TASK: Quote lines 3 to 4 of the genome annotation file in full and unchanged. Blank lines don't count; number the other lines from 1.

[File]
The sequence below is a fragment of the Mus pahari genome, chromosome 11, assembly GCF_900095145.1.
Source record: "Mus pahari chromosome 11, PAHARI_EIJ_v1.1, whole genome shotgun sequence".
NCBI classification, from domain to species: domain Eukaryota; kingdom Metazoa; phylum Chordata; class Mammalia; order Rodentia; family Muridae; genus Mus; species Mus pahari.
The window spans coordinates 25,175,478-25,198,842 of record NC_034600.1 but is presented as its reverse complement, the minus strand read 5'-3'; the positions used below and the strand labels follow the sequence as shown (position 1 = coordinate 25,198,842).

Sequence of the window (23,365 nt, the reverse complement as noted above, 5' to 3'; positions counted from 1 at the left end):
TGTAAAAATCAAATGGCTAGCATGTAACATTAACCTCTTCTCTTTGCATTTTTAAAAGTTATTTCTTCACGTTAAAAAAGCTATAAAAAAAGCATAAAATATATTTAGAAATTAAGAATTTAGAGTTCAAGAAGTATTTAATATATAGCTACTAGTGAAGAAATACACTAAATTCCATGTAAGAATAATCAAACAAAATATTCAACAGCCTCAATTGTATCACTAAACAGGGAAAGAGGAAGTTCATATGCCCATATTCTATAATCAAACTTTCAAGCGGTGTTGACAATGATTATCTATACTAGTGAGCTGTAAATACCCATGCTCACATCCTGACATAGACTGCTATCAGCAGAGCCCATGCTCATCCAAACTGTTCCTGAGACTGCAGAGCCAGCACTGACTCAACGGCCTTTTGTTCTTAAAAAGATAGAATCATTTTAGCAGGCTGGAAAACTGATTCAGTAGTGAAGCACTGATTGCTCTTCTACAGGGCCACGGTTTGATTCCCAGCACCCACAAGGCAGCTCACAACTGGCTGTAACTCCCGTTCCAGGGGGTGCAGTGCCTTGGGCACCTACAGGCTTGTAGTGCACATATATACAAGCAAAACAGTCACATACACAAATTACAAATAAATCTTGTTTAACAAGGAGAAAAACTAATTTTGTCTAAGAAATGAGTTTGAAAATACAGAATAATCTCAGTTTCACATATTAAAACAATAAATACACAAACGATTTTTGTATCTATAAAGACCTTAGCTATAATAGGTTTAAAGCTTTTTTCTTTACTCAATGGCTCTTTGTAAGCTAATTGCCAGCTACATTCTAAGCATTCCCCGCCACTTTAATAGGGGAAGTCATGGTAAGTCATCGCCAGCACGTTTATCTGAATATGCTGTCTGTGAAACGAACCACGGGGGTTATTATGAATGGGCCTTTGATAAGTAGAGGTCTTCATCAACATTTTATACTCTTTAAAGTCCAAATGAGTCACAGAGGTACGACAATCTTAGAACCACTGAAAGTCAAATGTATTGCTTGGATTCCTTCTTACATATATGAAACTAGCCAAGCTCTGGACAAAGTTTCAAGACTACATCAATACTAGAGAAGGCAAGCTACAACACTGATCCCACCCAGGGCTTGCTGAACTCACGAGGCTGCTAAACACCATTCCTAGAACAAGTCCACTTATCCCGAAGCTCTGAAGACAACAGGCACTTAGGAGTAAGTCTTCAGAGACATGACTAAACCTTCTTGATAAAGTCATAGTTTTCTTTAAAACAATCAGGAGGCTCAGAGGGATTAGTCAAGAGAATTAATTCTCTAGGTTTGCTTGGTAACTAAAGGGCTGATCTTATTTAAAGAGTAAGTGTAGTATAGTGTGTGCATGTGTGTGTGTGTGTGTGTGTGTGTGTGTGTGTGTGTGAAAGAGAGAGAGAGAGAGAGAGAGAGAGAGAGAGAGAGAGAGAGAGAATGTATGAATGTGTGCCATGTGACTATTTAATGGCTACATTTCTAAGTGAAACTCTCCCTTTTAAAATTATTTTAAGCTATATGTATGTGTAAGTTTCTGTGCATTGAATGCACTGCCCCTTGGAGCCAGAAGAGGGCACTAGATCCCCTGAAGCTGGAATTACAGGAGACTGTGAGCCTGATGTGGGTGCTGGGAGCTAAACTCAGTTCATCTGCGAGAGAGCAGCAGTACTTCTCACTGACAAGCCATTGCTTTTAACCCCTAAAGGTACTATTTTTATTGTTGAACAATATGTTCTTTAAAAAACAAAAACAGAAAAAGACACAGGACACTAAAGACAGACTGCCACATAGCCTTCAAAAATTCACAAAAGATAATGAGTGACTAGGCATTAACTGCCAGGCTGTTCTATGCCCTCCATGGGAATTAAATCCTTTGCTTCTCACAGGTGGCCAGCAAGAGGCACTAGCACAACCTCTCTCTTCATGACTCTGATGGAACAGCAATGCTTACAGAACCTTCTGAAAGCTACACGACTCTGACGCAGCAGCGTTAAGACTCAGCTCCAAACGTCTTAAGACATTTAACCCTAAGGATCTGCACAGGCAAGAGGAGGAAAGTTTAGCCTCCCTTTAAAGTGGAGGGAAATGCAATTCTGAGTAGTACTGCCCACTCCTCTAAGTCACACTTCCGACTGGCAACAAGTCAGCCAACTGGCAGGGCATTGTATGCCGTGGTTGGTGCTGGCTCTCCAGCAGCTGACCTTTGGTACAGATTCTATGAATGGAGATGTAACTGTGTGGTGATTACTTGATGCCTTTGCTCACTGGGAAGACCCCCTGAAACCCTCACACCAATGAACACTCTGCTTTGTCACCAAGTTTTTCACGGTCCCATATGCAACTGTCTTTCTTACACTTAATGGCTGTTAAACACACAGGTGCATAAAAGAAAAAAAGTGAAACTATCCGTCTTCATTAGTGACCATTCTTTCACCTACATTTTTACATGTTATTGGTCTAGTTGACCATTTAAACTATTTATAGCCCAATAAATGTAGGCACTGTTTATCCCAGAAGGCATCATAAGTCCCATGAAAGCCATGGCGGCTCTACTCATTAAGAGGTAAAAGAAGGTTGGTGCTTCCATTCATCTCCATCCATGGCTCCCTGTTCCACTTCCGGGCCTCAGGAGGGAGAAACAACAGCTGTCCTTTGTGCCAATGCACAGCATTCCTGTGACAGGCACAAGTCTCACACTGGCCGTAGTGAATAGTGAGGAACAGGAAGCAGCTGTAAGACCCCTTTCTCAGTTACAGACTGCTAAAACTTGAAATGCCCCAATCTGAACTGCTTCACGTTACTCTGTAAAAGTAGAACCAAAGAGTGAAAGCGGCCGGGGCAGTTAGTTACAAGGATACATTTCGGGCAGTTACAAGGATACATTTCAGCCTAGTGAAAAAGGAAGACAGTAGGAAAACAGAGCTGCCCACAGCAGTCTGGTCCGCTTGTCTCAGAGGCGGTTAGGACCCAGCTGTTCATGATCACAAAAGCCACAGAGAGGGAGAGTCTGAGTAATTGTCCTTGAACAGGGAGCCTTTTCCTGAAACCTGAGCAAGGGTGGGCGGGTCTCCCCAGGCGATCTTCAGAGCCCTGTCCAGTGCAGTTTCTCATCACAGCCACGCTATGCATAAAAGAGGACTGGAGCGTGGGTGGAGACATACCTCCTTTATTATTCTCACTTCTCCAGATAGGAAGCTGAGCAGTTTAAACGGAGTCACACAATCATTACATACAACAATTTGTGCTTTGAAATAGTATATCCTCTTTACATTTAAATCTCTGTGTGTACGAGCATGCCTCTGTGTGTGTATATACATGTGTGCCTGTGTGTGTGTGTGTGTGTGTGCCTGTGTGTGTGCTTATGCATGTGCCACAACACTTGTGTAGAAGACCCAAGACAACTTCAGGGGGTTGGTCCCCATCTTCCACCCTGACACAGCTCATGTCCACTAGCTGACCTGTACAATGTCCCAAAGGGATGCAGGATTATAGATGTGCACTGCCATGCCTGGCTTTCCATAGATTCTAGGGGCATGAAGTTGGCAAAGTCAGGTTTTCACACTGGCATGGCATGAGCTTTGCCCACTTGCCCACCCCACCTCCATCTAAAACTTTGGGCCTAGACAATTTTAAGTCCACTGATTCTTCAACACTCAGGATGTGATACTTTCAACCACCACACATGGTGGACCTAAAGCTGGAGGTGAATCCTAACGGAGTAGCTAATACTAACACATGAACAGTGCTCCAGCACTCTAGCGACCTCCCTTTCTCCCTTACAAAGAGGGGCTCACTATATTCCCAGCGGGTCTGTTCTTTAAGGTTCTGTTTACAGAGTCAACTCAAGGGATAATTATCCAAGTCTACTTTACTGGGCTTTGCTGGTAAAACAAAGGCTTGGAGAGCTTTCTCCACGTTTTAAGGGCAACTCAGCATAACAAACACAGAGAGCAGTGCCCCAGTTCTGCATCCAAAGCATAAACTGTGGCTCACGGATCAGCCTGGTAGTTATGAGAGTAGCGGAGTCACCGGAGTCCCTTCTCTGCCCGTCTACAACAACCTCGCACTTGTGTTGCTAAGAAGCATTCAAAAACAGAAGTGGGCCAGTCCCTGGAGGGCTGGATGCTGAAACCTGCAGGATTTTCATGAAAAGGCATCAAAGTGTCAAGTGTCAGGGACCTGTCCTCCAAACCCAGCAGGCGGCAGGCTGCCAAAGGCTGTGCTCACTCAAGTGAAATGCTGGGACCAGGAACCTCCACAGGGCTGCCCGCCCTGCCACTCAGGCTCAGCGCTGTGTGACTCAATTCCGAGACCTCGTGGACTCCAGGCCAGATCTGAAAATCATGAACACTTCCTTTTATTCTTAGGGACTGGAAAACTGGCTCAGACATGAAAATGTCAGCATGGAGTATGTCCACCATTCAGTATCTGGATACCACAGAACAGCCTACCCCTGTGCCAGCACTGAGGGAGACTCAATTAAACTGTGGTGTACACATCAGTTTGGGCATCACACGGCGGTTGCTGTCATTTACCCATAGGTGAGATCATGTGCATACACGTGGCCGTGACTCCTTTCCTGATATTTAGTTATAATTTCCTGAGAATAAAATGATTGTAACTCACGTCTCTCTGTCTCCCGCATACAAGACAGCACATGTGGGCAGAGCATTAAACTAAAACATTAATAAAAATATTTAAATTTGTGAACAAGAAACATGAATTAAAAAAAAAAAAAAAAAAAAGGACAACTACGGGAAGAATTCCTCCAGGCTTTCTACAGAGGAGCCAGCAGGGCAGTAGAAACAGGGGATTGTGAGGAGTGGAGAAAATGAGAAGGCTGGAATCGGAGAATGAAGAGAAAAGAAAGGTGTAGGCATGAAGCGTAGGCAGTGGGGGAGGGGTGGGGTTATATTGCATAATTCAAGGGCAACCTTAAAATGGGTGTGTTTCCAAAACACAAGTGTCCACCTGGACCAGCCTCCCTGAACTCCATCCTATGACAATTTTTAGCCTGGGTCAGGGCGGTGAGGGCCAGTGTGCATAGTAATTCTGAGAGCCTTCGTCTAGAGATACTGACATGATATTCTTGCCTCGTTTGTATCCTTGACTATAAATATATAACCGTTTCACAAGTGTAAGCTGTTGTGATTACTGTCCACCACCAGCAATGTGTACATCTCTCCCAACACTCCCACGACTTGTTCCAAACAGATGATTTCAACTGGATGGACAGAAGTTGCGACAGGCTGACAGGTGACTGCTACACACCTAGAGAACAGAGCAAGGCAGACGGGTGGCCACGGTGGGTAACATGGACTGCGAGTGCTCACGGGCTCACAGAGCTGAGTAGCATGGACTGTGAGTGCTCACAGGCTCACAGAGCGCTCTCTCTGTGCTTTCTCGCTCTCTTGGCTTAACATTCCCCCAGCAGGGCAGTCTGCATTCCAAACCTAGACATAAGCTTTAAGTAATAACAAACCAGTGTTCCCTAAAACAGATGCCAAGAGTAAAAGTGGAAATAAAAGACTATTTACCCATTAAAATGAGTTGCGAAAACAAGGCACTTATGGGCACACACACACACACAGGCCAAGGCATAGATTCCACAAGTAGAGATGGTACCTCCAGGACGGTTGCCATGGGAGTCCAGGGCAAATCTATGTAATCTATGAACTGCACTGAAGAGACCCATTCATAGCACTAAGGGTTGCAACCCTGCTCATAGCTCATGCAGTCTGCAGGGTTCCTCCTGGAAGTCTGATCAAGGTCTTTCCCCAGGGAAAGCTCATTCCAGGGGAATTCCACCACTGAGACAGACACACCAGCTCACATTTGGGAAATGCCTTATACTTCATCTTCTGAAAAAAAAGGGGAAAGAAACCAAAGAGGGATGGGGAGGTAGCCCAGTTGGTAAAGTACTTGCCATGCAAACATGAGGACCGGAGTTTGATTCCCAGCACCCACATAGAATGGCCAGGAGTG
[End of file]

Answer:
NCBI classification, from domain to species: domain Eukaryota; kingdom Metazoa; phylum Chordata; class Mammalia; order Rodentia; family Muridae; genus Mus; species Mus pahari.
The window spans coordinates 25,175,478-25,198,842 of record NC_034600.1 but is presented as its reverse complement, the minus strand read 5'-3'; the positions used below and the strand labels follow the sequence as shown (position 1 = coordinate 25,198,842).